Following weeks of preparation and band rehearsals, veteran live sound engineer Jon Lemon was brought in to take the helm as FOH. Lemon's FOH credits include stints with such seminal alt-rock acts as The Cure, Smashing Pumpkins, Depeche Mode and Live. "In talking to Trent," Lemon says, "I got the impression that realistically, it wasn't just `take the album and let's try and reproduce it' because it probably couldn't have happened. That album is such a masterpiece of layering, between him and Alan Moulder. So, they sort of stripped it out to have the main elements as well then adding in Jerome Dillon, having a real drummer in there. It's different from the album, but it's the same on another level. All of the key elements are there.

"For me [the process] was fairly logical, like most things are in this camp," Lemon continues. "They clearly thought about the space and how it would end up sounding, mixing-wise. Obviously, when we got into the situation when the mixing board was up, things changed slightly at that point. They were very thoughtful musically about how much space there should be for all the songs. For me, it was reasonably easy. I mean, there were a lot of things because of again having a real drum kit vs. a lot of electronic sounds. At that point, we had to start combining samples and real drums and triggers. That probably took longer than anything else, to get that balance down. The last time they were out, it was a lot more in-your-face, incredibly loud. Whereas now it sort of reflects more of what's going on with the album. There is a lot more fidelity and space, and you sort of hear everything that's happening. It's a different time for Nine Inch Nails."

IT RUNS EVEN DEEPER Due to the constantly changing instrumentation of the songs, several of the bandmembers are jumping between instruments. Reznor, in addition to lead vocals, switches between guitar, bass and two sets of keys; Lohner jumps between guitar, bass and keys; and Clouser's swiveling, multi-arm synth rig houses a keyboard controller, a vocoder and a theremin. "That's the style of automation that an XL-4 really helps with," Lemon explains "It's always auto-muting stuff. You always know where you're going in your next MIDI switch. The board then controls all the MIDI for the effects and the stuff like that. From that standpoint, that's really the extent of the automation. I can also switch the MIDI from the computer in case they decide to go to something different."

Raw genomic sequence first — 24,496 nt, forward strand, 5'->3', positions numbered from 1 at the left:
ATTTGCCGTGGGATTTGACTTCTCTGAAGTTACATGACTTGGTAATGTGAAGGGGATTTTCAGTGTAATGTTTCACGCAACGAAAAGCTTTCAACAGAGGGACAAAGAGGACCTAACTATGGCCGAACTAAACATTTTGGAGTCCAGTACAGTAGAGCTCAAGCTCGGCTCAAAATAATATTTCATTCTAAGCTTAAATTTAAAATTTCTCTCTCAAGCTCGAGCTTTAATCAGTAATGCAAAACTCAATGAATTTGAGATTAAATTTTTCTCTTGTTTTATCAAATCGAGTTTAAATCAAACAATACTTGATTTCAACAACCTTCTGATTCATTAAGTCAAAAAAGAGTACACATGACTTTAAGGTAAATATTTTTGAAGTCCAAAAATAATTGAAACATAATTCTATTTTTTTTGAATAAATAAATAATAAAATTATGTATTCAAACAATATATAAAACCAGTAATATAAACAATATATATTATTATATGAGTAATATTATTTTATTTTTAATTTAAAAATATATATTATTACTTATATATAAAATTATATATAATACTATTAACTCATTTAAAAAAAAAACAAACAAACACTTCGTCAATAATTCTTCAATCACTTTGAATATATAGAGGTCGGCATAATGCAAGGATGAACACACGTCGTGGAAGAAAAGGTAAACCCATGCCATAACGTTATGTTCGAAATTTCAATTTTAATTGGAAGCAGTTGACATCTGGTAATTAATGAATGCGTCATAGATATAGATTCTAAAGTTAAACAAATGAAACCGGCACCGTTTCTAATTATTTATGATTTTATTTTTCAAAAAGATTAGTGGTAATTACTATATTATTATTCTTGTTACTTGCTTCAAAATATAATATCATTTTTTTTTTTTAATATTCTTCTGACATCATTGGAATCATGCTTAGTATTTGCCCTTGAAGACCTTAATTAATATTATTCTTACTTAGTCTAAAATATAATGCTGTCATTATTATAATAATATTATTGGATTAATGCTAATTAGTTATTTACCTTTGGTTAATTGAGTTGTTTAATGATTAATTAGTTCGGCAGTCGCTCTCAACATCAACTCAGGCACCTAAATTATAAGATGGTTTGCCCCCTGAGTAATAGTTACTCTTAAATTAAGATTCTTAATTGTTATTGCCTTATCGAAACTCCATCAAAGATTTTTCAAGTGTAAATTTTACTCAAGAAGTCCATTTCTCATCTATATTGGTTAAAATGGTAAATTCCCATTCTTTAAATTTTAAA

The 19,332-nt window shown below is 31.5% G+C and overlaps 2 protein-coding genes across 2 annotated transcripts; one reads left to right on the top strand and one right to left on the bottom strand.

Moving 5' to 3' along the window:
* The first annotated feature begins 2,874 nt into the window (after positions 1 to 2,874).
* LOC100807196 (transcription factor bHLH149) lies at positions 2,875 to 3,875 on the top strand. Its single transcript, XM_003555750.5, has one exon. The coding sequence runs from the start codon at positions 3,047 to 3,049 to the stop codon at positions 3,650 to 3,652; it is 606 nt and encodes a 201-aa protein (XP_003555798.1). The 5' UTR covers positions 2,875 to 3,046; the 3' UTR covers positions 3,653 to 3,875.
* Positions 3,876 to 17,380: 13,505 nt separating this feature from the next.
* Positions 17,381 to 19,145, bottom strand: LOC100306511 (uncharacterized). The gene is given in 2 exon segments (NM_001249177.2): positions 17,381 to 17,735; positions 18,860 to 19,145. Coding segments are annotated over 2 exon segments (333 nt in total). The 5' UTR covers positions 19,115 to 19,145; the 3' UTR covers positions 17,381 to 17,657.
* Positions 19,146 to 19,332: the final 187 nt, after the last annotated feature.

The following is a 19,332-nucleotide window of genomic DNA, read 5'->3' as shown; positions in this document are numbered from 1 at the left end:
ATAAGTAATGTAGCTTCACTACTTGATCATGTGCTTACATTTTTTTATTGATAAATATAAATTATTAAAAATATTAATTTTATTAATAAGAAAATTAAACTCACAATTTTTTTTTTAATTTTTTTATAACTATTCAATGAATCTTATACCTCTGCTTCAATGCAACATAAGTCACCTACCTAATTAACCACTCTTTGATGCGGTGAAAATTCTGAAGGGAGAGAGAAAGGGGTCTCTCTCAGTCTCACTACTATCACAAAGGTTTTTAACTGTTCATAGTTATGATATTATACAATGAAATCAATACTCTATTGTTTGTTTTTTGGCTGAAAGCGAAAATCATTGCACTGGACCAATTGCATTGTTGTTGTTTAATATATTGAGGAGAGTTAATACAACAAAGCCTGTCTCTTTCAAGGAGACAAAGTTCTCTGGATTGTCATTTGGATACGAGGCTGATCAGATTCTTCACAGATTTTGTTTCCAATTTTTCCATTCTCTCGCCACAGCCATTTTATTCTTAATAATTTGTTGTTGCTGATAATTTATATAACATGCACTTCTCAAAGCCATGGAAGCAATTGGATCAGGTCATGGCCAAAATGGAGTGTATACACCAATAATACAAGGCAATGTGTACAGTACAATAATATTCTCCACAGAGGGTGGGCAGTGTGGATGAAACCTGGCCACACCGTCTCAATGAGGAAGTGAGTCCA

Lemon is using all 56 available inputs on his Midas XL-4 console, 40 mono and eight stereo. Working from left to right, a large group of faders is dedicated to acoustic and electronic percussion, plus a stereo pair for a Tascam DA-88, which provides some of the unplayable atmospheres and textures but no other backing tracks. "And then everybody comes up in their banks because everyone is using multiple instruments," says Lemon. "For example, with Danny we have bass, stereo keys and stereo guitar and so on, and then vocals and effects returns.

"Most of the effects, I think, are fairly standard. Especially when you are dealing in a digital world, I like warmth and valves and stuff like that," Lemon continues. His outboard racks include Distressors and BSS EQ on the two main vocal chains (Reznor and Finck), Smart compressors on Reznor's and Lohner's keys and DA-88, Summit DCL-200s on Clouser's keys, dbx 160As on guitars, TLA 100 on bass guitar, and TC 5000 and Focusrite EQ on acoustic drums. For some of the classic, industrial-sounding vocal distortion, Lemon uses a "Depth Charger" bass-guitar stomp box, which sits on top of his effects rack. "We love lo-fi as well as high-fi," Lemon says with a chuckle. "Because this is actually designed for a bass guitar, it tends to let through a wider bandwidth. You're not just concentrating on that small high-midrange guitar distortion, and it works really well. I use it on `Star superscript ***kers' and `Suck.' Each one is little different. One is more of a radio/tube sounding thing, and I do that more with the EQ."